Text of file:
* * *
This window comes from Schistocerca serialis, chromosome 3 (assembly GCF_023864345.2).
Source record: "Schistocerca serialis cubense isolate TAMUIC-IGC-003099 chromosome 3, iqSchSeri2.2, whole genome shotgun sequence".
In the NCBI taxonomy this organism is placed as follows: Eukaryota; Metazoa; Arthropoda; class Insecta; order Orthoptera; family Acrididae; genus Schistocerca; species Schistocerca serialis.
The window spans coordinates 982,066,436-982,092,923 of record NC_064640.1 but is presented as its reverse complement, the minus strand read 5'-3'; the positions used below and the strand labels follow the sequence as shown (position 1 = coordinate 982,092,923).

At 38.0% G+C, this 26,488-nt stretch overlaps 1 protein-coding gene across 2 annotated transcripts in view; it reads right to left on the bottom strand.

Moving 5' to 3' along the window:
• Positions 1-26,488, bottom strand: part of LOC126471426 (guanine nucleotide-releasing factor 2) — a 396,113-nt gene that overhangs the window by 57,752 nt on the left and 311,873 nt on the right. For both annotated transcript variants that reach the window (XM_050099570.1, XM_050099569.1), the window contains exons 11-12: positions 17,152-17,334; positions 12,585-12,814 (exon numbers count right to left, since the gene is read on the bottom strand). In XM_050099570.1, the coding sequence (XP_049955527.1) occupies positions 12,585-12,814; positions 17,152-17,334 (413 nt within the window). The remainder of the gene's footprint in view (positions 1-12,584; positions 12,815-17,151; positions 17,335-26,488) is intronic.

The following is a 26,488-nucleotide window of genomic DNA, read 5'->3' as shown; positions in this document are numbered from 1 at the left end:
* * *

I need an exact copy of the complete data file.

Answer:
This window comes from Schistocerca serialis, chromosome 3 (assembly GCF_023864345.2).
Source record: "Schistocerca serialis cubense isolate TAMUIC-IGC-003099 chromosome 3, iqSchSeri2.2, whole genome shotgun sequence".
In the NCBI taxonomy this organism is placed as follows: Eukaryota; Metazoa; Arthropoda; class Insecta; order Orthoptera; family Acrididae; genus Schistocerca; species Schistocerca serialis.
The window spans coordinates 982,066,436-982,092,923 of record NC_064640.1 but is presented as its reverse complement, the minus strand read 5'-3'; the positions used below and the strand labels follow the sequence as shown (position 1 = coordinate 982,092,923).

At 38.0% G+C, this 26,488-nt stretch overlaps 1 protein-coding gene across 2 annotated transcripts in view; it reads right to left on the bottom strand.

Moving 5' to 3' along the window:
• Positions 1-26,488, bottom strand: part of LOC126471426 (guanine nucleotide-releasing factor 2) — a 396,113-nt gene that overhangs the window by 57,752 nt on the left and 311,873 nt on the right. For both annotated transcript variants that reach the window (XM_050099570.1, XM_050099569.1), the window contains exons 11-12: positions 17,152-17,334; positions 12,585-12,814 (exon numbers count right to left, since the gene is read on the bottom strand). In XM_050099570.1, the coding sequence (XP_049955527.1) occupies positions 12,585-12,814; positions 17,152-17,334 (413 nt within the window). The remainder of the gene's footprint in view (positions 1-12,584; positions 12,815-17,151; positions 17,335-26,488) is intronic.

The following is a 26,488-nucleotide window of genomic DNA, read 5'->3' as shown; positions in this document are numbered from 1 at the left end: